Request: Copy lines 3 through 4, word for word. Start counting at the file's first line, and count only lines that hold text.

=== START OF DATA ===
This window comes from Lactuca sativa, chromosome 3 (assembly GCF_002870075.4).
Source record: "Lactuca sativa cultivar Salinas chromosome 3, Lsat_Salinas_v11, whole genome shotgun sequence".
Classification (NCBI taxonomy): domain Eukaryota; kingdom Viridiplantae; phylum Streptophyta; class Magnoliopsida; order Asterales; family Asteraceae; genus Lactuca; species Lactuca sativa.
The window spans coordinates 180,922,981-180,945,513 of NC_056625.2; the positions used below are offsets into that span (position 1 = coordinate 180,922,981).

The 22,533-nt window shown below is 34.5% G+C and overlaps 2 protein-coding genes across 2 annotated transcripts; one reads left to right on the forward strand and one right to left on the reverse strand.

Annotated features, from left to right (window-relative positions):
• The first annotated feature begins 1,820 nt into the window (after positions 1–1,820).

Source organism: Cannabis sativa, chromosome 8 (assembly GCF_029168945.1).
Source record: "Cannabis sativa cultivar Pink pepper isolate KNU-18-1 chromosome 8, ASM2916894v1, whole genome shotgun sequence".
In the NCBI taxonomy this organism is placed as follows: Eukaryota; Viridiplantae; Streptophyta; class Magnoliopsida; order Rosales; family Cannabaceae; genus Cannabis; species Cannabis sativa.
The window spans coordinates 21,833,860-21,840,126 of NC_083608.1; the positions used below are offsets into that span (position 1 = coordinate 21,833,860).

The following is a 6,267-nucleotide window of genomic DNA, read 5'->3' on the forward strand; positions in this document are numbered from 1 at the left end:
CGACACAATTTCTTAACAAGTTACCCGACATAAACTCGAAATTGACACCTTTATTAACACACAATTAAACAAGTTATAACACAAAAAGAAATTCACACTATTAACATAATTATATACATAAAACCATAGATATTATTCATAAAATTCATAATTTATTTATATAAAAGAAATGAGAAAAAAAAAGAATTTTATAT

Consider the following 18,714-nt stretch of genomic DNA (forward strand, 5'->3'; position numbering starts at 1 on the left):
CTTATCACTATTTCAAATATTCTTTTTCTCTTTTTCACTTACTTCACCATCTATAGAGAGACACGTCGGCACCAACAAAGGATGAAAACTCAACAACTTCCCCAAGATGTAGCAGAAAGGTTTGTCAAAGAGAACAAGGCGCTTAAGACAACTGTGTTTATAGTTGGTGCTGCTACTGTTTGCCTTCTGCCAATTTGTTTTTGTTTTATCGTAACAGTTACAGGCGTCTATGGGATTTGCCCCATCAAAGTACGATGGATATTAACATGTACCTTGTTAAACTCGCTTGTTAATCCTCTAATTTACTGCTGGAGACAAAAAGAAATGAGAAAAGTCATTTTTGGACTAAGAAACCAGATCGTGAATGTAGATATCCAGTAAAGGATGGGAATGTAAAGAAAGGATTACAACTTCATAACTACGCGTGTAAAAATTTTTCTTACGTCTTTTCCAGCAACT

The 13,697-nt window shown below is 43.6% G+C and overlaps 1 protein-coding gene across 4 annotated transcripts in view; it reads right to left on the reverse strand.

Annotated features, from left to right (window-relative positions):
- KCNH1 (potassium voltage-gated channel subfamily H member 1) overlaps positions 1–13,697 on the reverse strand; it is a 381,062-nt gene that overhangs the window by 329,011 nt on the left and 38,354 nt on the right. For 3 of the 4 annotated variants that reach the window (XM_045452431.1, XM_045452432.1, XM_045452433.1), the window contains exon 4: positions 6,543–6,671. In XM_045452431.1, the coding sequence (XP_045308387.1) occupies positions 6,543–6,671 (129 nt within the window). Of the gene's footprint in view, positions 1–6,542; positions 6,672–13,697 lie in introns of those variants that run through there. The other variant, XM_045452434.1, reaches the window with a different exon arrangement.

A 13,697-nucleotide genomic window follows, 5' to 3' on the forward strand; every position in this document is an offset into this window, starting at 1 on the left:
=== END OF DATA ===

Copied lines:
Classification (NCBI taxonomy): domain Eukaryota; kingdom Viridiplantae; phylum Streptophyta; class Magnoliopsida; order Asterales; family Asteraceae; genus Lactuca; species Lactuca sativa.
The window spans coordinates 180,922,981-180,945,513 of NC_056625.2; the positions used below are offsets into that span (position 1 = coordinate 180,922,981).